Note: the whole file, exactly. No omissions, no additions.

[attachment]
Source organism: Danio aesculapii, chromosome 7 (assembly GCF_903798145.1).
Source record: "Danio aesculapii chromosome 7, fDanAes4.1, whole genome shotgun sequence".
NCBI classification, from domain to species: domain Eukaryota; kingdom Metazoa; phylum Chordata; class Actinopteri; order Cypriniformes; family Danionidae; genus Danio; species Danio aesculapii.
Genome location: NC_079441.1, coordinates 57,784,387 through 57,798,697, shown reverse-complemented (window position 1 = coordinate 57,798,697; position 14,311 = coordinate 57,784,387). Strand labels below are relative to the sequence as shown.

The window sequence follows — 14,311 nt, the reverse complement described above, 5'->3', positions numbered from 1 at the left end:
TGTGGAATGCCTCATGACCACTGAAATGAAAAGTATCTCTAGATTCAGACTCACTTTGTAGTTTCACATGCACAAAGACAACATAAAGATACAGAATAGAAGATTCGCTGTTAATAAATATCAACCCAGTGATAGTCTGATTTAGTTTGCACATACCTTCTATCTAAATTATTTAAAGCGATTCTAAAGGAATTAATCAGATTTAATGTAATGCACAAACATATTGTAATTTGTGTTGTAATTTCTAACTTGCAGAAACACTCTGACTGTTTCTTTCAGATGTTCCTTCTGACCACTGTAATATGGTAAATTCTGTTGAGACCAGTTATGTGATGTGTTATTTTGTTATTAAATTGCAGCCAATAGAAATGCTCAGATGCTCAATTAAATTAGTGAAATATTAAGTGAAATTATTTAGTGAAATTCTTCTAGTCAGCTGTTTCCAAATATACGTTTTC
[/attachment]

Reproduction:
Source organism: Danio aesculapii, chromosome 7 (assembly GCF_903798145.1).
Source record: "Danio aesculapii chromosome 7, fDanAes4.1, whole genome shotgun sequence".
NCBI classification, from domain to species: domain Eukaryota; kingdom Metazoa; phylum Chordata; class Actinopteri; order Cypriniformes; family Danionidae; genus Danio; species Danio aesculapii.
Genome location: NC_079441.1, coordinates 57,784,387 through 57,798,697, shown reverse-complemented (window position 1 = coordinate 57,798,697; position 14,311 = coordinate 57,784,387). Strand labels below are relative to the sequence as shown.

The window sequence follows — 14,311 nt, the reverse complement described above, 5'->3', positions numbered from 1 at the left end:
TGTGGAATGCCTCATGACCACTGAAATGAAAAGTATCTCTAGATTCAGACTCACTTTGTAGTTTCACATGCACAAAGACAACATAAAGATACAGAATAGAAGATTCGCTGTTAATAAATATCAACCCAGTGATAGTCTGATTTAGTTTGCACATACCTTCTATCTAAATTATTTAAAGCGATTCTAAAGGAATTAATCAGATTTAATGTAATGCACAAACATATTGTAATTTGTGTTGTAATTTCTAACTTGCAGAAACACTCTGACTGTTTCTTTCAGATGTTCCTTCTGACCACTGTAATATGGTAAATTCTGTTGAGACCAGTTATGTGATGTGTTATTTTGTTATTAAATTGCAGCCAATAGAAATGCTCAGATGCTCAATTAAATTAGTGAAATATTAAGTGAAATTATTTAGTGAAATTCTTCTAGTCAGCTGTTTCCAAATATACGTTTTC